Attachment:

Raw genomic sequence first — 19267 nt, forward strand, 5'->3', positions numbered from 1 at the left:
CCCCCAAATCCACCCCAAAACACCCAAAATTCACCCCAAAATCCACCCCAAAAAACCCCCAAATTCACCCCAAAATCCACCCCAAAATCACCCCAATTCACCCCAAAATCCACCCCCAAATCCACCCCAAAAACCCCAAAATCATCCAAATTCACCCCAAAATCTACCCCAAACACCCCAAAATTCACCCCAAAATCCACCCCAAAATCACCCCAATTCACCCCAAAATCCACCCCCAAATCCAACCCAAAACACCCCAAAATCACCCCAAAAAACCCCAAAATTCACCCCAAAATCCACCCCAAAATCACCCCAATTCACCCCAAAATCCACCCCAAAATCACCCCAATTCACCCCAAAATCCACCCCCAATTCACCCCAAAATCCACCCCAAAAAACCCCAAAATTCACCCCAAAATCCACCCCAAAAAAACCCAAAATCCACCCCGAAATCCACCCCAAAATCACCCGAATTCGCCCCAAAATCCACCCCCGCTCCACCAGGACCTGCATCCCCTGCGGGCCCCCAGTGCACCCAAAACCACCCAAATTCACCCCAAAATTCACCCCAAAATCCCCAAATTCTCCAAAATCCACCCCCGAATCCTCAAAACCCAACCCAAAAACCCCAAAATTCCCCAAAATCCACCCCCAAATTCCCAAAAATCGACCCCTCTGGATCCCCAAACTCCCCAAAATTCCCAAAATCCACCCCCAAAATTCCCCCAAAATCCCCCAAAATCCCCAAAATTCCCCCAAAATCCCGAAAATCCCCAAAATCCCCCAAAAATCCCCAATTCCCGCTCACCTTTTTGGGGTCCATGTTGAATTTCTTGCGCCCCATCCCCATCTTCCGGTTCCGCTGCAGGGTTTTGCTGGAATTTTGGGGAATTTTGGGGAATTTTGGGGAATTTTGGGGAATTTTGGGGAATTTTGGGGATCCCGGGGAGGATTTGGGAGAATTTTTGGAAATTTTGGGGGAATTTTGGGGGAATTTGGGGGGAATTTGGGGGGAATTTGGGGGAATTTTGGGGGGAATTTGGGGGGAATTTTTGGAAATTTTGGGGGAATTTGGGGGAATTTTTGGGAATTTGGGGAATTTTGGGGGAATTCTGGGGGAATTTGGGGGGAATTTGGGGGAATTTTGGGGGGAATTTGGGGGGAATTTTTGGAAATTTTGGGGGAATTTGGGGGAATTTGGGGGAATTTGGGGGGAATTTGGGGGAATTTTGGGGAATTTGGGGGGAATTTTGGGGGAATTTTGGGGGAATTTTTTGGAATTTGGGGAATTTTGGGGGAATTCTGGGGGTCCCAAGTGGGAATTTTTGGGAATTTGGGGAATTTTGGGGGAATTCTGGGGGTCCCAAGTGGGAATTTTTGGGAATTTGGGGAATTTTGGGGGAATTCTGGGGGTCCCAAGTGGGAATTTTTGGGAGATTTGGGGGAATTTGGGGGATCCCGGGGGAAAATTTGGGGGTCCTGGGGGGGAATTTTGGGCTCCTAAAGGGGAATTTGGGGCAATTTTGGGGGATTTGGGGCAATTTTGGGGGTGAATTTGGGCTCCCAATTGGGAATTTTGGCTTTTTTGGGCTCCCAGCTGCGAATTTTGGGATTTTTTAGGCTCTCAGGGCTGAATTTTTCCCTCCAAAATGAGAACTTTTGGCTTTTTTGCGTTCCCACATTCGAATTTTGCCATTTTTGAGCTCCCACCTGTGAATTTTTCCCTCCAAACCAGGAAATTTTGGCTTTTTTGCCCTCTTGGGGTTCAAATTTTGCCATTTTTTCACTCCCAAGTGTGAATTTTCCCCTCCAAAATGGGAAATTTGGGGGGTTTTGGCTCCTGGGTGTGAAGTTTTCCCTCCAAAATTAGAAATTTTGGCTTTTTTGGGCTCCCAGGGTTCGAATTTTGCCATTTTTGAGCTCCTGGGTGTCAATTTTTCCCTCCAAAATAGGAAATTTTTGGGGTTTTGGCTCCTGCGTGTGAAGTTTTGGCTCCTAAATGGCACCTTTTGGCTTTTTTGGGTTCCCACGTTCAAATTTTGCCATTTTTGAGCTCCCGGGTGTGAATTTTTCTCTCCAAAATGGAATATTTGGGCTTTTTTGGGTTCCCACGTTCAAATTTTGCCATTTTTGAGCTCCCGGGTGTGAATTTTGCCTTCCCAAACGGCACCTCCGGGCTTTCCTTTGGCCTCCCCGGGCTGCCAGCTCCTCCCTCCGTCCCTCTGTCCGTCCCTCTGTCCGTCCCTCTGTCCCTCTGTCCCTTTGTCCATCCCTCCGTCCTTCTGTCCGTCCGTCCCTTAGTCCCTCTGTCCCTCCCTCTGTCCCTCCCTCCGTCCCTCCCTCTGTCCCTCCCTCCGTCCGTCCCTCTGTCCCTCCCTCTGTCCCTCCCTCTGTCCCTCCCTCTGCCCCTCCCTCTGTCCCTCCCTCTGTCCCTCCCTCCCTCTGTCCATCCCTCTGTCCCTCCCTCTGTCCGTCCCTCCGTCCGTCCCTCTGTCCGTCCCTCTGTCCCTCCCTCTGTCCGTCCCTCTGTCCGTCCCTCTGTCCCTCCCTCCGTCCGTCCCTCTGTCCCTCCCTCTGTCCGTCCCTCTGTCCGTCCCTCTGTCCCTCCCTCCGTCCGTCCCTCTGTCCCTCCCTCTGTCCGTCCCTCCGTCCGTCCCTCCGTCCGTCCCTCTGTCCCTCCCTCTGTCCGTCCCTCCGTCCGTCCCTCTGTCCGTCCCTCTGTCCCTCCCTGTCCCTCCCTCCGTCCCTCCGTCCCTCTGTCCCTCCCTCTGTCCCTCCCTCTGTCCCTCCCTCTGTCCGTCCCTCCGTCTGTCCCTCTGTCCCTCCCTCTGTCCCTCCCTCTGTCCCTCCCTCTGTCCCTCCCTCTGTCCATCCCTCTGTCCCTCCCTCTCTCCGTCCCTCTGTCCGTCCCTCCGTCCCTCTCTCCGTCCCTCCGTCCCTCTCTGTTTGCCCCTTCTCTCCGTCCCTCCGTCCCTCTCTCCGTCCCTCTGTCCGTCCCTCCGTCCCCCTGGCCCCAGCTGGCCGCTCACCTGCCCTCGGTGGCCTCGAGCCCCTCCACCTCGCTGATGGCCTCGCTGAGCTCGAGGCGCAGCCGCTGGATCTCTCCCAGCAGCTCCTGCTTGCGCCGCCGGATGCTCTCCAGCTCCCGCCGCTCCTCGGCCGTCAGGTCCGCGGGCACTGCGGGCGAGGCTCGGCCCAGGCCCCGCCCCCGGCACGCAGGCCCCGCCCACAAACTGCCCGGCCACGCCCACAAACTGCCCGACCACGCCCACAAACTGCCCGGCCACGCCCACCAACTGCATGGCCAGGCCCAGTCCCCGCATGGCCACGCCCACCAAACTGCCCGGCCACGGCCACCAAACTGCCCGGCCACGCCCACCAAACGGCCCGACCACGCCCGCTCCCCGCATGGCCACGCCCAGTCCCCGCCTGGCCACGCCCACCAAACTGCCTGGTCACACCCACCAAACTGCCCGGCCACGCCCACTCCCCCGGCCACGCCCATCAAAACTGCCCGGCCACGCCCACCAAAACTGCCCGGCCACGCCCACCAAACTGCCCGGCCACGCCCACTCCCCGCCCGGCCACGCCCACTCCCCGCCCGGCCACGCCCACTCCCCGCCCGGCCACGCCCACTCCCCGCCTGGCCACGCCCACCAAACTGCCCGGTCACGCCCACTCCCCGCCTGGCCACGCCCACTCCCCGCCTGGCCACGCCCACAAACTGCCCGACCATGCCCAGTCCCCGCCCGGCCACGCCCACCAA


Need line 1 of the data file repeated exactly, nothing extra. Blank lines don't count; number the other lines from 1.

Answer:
Raw genomic sequence first — 19267 nt, forward strand, 5'->3', positions numbered from 1 at the left: